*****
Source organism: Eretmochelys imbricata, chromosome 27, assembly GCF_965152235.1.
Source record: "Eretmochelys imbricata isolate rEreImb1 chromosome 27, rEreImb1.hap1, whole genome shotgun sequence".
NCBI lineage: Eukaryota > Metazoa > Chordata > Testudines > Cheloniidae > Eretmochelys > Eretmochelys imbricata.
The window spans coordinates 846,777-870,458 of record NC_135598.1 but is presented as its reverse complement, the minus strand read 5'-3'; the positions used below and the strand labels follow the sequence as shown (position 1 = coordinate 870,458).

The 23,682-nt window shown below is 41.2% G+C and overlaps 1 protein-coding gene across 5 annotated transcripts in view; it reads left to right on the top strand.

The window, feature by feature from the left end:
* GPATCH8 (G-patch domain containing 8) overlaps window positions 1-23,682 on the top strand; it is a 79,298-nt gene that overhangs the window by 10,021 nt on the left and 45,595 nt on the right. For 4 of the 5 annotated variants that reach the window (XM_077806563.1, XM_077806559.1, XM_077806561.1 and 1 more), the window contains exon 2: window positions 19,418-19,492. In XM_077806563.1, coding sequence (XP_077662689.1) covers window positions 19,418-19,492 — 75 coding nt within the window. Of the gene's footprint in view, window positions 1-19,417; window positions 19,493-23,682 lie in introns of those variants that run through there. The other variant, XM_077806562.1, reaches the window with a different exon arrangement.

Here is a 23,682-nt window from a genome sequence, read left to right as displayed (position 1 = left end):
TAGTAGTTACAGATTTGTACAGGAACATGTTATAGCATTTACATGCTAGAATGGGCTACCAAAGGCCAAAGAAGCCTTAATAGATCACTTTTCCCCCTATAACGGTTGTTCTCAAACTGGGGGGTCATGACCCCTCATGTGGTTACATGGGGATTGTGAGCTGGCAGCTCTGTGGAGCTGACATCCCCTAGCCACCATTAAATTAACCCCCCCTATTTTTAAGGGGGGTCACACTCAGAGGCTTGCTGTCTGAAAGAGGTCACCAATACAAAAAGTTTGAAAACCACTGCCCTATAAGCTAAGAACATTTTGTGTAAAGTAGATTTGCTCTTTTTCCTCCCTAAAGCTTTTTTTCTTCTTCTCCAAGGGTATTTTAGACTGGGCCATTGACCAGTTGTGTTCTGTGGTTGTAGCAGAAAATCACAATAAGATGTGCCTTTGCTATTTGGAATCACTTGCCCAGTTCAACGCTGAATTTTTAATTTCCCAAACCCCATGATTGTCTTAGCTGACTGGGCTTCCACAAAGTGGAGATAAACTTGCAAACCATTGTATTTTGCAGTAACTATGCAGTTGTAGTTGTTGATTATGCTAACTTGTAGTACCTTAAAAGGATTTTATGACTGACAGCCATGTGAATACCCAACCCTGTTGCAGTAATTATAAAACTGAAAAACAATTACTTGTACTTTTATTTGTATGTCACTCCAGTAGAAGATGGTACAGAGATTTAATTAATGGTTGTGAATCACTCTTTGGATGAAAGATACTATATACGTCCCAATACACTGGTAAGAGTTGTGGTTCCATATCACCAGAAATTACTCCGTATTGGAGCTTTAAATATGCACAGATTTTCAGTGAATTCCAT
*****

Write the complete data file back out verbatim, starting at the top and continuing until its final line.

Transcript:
Source organism: Eretmochelys imbricata, chromosome 27, assembly GCF_965152235.1.
Source record: "Eretmochelys imbricata isolate rEreImb1 chromosome 27, rEreImb1.hap1, whole genome shotgun sequence".
NCBI lineage: Eukaryota > Metazoa > Chordata > Testudines > Cheloniidae > Eretmochelys > Eretmochelys imbricata.
The window spans coordinates 846,777-870,458 of record NC_135598.1 but is presented as its reverse complement, the minus strand read 5'-3'; the positions used below and the strand labels follow the sequence as shown (position 1 = coordinate 870,458).

The 23,682-nt window shown below is 41.2% G+C and overlaps 1 protein-coding gene across 5 annotated transcripts in view; it reads left to right on the top strand.

The window, feature by feature from the left end:
* GPATCH8 (G-patch domain containing 8) overlaps window positions 1-23,682 on the top strand; it is a 79,298-nt gene that overhangs the window by 10,021 nt on the left and 45,595 nt on the right. For 4 of the 5 annotated variants that reach the window (XM_077806563.1, XM_077806559.1, XM_077806561.1 and 1 more), the window contains exon 2: window positions 19,418-19,492. In XM_077806563.1, coding sequence (XP_077662689.1) covers window positions 19,418-19,492 — 75 coding nt within the window. Of the gene's footprint in view, window positions 1-19,417; window positions 19,493-23,682 lie in introns of those variants that run through there. The other variant, XM_077806562.1, reaches the window with a different exon arrangement.

Here is a 23,682-nt window from a genome sequence, read left to right as displayed (position 1 = left end):
TAGTAGTTACAGATTTGTACAGGAACATGTTATAGCATTTACATGCTAGAATGGGCTACCAAAGGCCAAAGAAGCCTTAATAGATCACTTTTCCCCCTATAACGGTTGTTCTCAAACTGGGGGGTCATGACCCCTCATGTGGTTACATGGGGATTGTGAGCTGGCAGCTCTGTGGAGCTGACATCCCCTAGCCACCATTAAATTAACCCCCCCTATTTTTAAGGGGGGTCACACTCAGAGGCTTGCTGTCTGAAAGAGGTCACCAATACAAAAAGTTTGAAAACCACTGCCCTATAAGCTAAGAACATTTTGTGTAAAGTAGATTTGCTCTTTTTCCTCCCTAAAGCTTTTTTTCTTCTTCTCCAAGGGTATTTTAGACTGGGCCATTGACCAGTTGTGTTCTGTGGTTGTAGCAGAAAATCACAATAAGATGTGCCTTTGCTATTTGGAATCACTTGCCCAGTTCAACGCTGAATTTTTAATTTCCCAAACCCCATGATTGTCTTAGCTGACTGGGCTTCCACAAAGTGGAGATAAACTTGCAAACCATTGTATTTTGCAGTAACTATGCAGTTGTAGTTGTTGATTATGCTAACTTGTAGTACCTTAAAAGGATTTTATGACTGACAGCCATGTGAATACCCAACCCTGTTGCAGTAATTATAAAACTGAAAAACAATTACTTGTACTTTTATTTGTATGTCACTCCAGTAGAAGATGGTACAGAGATTTAATTAATGGTTGTGAATCACTCTTTGGATGAAAGATACTATATACGTCCCAATACACTGGTAAGAGTTGTGGTTCCATATCACCAGAAATTACTCCGTATTGGAGCTTTAAATATGCACAGATTTTCAGTGAATTCCAT